Researchers reveal how certain nerves sustain prostate cancer growth
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  October 22, 2017  
  Prostate Cancer  
  The latest prostate cancer news from News Medical  
 Researchers reveal how certain nerves sustain prostate cancer growthResearchers reveal how certain nerves sustain prostate cancer growth
 
In a study in today's issue of Science, researchers at Albert Einstein College of Medicine, part of Montefiore Medicine, report that certain nerves sustain prostate cancer growth by triggering a switch that causes tumor vessels to proliferate.
 
 
 Genetic signature within prostate cancer cells can predict metastatic tumorsGenetic signature within prostate cancer cells can predict metastatic tumors
 
Many prostate cancers, which generally are diagnosed in older men, are "indolent," slow-growing tumors that aren't destined to be fatal. But some tumors are prone to becoming aggressive and spreading beyond the prostate, making them difficult to treat and life-threatening.
 
   Use of the Livecyte® System to Characterise Heterogeneous Primary Prostate Cancer Epithelial CellsUse of the Livecyte® System to Characterise Heterogeneous Primary Prostate Cancer Epithelial Cells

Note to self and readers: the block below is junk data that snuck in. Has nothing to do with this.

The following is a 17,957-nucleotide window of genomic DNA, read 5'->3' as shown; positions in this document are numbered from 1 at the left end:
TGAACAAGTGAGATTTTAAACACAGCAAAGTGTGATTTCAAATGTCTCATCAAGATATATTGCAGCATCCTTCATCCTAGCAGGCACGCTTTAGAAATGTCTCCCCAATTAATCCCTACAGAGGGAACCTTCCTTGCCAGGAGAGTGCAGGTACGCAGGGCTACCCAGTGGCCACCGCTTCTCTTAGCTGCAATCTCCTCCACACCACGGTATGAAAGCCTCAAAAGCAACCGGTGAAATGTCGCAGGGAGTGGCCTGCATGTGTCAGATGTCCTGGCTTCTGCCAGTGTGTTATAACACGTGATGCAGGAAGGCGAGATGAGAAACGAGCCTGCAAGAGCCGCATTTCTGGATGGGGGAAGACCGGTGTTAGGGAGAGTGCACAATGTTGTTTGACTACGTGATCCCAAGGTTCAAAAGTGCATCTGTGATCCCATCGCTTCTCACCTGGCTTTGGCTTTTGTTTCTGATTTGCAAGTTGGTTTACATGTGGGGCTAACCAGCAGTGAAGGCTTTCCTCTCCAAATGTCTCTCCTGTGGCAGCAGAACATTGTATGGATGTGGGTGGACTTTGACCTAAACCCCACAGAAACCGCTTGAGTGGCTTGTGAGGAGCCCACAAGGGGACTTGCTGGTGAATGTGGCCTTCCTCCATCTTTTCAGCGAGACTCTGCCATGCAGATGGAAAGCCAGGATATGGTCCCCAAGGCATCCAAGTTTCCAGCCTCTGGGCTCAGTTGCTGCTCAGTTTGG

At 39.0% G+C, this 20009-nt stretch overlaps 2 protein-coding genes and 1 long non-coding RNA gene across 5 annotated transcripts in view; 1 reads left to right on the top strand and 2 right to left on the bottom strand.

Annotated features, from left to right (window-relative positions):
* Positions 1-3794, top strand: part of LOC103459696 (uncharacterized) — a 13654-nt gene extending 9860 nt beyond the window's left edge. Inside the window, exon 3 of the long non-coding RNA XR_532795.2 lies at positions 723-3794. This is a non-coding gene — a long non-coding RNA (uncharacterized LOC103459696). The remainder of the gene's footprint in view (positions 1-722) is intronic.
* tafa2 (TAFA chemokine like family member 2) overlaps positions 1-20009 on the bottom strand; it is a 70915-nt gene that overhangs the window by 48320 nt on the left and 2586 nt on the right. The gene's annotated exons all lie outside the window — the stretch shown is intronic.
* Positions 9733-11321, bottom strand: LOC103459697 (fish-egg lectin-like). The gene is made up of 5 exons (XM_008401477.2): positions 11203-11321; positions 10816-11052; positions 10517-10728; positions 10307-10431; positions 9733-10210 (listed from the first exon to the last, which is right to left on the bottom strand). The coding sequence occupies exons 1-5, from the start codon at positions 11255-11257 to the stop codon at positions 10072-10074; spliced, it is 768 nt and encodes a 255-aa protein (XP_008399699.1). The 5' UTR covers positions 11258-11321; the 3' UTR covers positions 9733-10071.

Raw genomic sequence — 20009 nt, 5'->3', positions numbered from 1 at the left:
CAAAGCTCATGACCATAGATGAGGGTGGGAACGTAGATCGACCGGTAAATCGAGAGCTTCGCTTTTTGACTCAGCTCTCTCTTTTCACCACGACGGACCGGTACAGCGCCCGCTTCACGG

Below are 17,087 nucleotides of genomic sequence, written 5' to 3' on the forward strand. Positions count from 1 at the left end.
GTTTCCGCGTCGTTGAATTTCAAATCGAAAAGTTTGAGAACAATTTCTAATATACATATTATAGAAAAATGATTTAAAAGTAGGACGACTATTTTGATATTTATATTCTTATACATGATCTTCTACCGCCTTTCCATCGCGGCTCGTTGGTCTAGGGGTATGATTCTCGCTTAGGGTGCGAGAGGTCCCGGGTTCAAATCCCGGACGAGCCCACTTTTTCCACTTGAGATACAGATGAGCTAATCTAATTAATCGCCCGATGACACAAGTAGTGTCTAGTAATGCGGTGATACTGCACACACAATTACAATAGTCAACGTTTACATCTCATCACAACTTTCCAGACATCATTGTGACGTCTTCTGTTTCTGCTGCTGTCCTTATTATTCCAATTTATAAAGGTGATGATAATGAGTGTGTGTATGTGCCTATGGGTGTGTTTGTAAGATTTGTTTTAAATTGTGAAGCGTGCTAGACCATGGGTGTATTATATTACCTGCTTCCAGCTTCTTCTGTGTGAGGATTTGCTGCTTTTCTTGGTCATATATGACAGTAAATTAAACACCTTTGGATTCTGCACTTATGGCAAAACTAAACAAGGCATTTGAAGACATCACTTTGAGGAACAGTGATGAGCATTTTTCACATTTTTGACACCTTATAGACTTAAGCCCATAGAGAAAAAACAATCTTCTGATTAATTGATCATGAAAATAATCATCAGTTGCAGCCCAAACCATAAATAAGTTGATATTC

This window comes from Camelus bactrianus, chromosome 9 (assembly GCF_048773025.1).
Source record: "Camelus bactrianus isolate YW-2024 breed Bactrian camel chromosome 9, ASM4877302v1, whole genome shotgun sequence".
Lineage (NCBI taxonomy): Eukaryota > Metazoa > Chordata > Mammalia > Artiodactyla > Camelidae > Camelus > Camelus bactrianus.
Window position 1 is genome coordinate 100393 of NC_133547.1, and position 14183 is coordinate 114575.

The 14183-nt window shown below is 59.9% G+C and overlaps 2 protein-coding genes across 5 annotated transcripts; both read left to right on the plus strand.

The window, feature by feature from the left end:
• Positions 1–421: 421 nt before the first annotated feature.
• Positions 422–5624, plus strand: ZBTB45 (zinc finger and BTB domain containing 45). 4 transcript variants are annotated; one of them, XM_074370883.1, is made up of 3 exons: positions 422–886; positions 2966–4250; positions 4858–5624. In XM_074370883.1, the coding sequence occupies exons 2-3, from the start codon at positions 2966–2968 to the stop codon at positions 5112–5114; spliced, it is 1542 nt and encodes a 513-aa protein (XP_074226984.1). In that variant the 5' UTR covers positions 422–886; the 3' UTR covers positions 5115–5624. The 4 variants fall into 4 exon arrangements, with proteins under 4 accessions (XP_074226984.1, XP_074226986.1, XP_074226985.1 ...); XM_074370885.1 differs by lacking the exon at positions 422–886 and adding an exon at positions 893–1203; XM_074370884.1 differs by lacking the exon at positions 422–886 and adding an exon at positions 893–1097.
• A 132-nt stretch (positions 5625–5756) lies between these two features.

Today, patient-derived primary cell cultures are increasingly being preferred in preclinical studies, because these cell lines not only provide a better model for tumour heterogeneity but also represent inter- and intra-patient diversity much more accurately than conventional ones.
 
 New research provides insights into role of key cancer gene
 
New research provides insights into role of key cancer geneNew research represents a promising step towards better understanding of a key cancer gene. A long-running collaboration between researchers at the Babraham Institute, Cambridge, and the AstraZeneca IMED Biotech Unit reveals new insights into how the PTEN gene may control cell growth and behavior and how its loss contributes to the development and advancement of certain cancers.
 
 
 UAlberta researchers create new imaging agents to keep track of tumor growth
 
UAlberta researchers create new imaging agents to keep track of tumor growthUAlberta researchers have created two new imaging agents that could help physicians visualize the formation of tumor-associated blood vessels, keep track of tumor growth and possibly generate new therapies.